In ‘Traffic’ he changed the white stripes to make them look like a street, and he added a few circles for the traffic light. “I began the original image with no preconceived idea. As I looked at the original set of lines and patterns, I saw what could be cars in streets from the roof of a skyscraper. I adapted it a little to clarify the picture for what it seemed to represent.”
Making things clearer, reducing them to a simple form, that is a central theme. “There is much still unknown about who we are, how we got here, how our social and political lives have evolved over thousands and millions of years. Therefore, it is good to stand still with the most simple. Because that often tells the truth. From there you can study for example the latest DNA patterns from archeological excavations which tell us about human migration and evolution. Or the incredible new discoveries of our solar system and the universe which allows us insight based on simple patterns in observation. So often it has to do with the observation of adjacent or adjoining line patterns.”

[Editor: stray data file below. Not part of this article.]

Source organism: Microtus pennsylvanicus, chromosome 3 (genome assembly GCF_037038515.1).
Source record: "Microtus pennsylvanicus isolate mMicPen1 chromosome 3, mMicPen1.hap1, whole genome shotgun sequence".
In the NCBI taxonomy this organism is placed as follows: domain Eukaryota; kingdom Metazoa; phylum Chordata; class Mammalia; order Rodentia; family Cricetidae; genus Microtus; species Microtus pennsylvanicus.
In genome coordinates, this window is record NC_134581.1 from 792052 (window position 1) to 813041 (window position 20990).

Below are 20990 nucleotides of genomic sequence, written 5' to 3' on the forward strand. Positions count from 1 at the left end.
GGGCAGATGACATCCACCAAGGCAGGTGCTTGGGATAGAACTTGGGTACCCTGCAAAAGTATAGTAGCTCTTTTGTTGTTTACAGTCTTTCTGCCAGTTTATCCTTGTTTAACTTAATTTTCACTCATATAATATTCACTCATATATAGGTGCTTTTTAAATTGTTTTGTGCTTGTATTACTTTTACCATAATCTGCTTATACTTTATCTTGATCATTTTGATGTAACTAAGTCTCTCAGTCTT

Stripeline is an easy and effective way to bring depth perspective into the work by identifying patterns, color and gradation (see ‘INTO’ and ‘Hummingbird’. With the three-dimensional approach of Stripeline Art you get a grip on the wave motion of the planets, comets, stars, solar systems and galaxies, he says. “Some of the first examples of adjacent Stripeline Art I experienced as a wave, as the earth revolves around the sun, in waving lines, through dark space.” See also ‘Yellow Line’. The patterns are organic and show the gradation of natural elements such as light and dark matter and how gravity also effects this motion.
The Social Fabric
After he spent time with stripeline work he wondered how he could make the strongest light/color combinations. “I was surprised at the strength of the light and color effects in the earlier pieces. They provided a depth perspective without extra additives. So I continued my search for new ways combine stripes and lines. I wanted something new, to expand, while at the same time enhance the experience of color.” Thus the ‘social fabric’ technique came about.